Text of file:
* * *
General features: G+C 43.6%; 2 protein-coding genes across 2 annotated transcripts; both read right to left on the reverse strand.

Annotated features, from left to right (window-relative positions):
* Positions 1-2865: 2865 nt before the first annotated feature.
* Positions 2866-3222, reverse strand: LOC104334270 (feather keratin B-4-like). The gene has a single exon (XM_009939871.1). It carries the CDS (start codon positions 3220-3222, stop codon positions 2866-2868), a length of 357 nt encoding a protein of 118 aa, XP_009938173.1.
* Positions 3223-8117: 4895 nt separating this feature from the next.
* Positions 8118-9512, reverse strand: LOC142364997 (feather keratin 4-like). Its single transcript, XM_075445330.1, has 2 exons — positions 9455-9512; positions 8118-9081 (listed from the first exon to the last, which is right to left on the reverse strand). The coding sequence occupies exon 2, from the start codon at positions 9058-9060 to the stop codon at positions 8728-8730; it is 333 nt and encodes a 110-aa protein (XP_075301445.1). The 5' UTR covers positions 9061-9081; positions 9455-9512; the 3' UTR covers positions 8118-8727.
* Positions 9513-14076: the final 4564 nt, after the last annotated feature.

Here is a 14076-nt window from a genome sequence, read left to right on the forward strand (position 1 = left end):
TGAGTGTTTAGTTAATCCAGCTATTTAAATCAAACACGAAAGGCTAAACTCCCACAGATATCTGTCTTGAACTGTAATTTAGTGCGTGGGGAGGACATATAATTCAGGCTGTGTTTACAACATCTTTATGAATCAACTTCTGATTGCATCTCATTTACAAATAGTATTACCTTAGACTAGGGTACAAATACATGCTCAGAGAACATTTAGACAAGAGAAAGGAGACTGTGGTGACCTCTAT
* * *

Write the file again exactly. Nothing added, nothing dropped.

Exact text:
General features: G+C 43.6%; 2 protein-coding genes across 2 annotated transcripts; both read right to left on the reverse strand.

Annotated features, from left to right (window-relative positions):
* Positions 1-2865: 2865 nt before the first annotated feature.
* Positions 2866-3222, reverse strand: LOC104334270 (feather keratin B-4-like). The gene has a single exon (XM_009939871.1). It carries the CDS (start codon positions 3220-3222, stop codon positions 2866-2868), a length of 357 nt encoding a protein of 118 aa, XP_009938173.1.
* Positions 3223-8117: 4895 nt separating this feature from the next.
* Positions 8118-9512, reverse strand: LOC142364997 (feather keratin 4-like). Its single transcript, XM_075445330.1, has 2 exons — positions 9455-9512; positions 8118-9081 (listed from the first exon to the last, which is right to left on the reverse strand). The coding sequence occupies exon 2, from the start codon at positions 9058-9060 to the stop codon at positions 8728-8730; it is 333 nt and encodes a 110-aa protein (XP_075301445.1). The 5' UTR covers positions 9061-9081; positions 9455-9512; the 3' UTR covers positions 8118-8727.
* Positions 9513-14076: the final 4564 nt, after the last annotated feature.

Here is a 14076-nt window from a genome sequence, read left to right on the forward strand (position 1 = left end):
TGAGTGTTTAGTTAATCCAGCTATTTAAATCAAACACGAAAGGCTAAACTCCCACAGATATCTGTCTTGAACTGTAATTTAGTGCGTGGGGAGGACATATAATTCAGGCTGTGTTTACAACATCTTTATGAATCAACTTCTGATTGCATCTCATTTACAAATAGTATTACCTTAGACTAGGGTACAAATACATGCTCAGAGAACATTTAGACAAGAGAAAGGAGACTGTGGTGACCTCTAT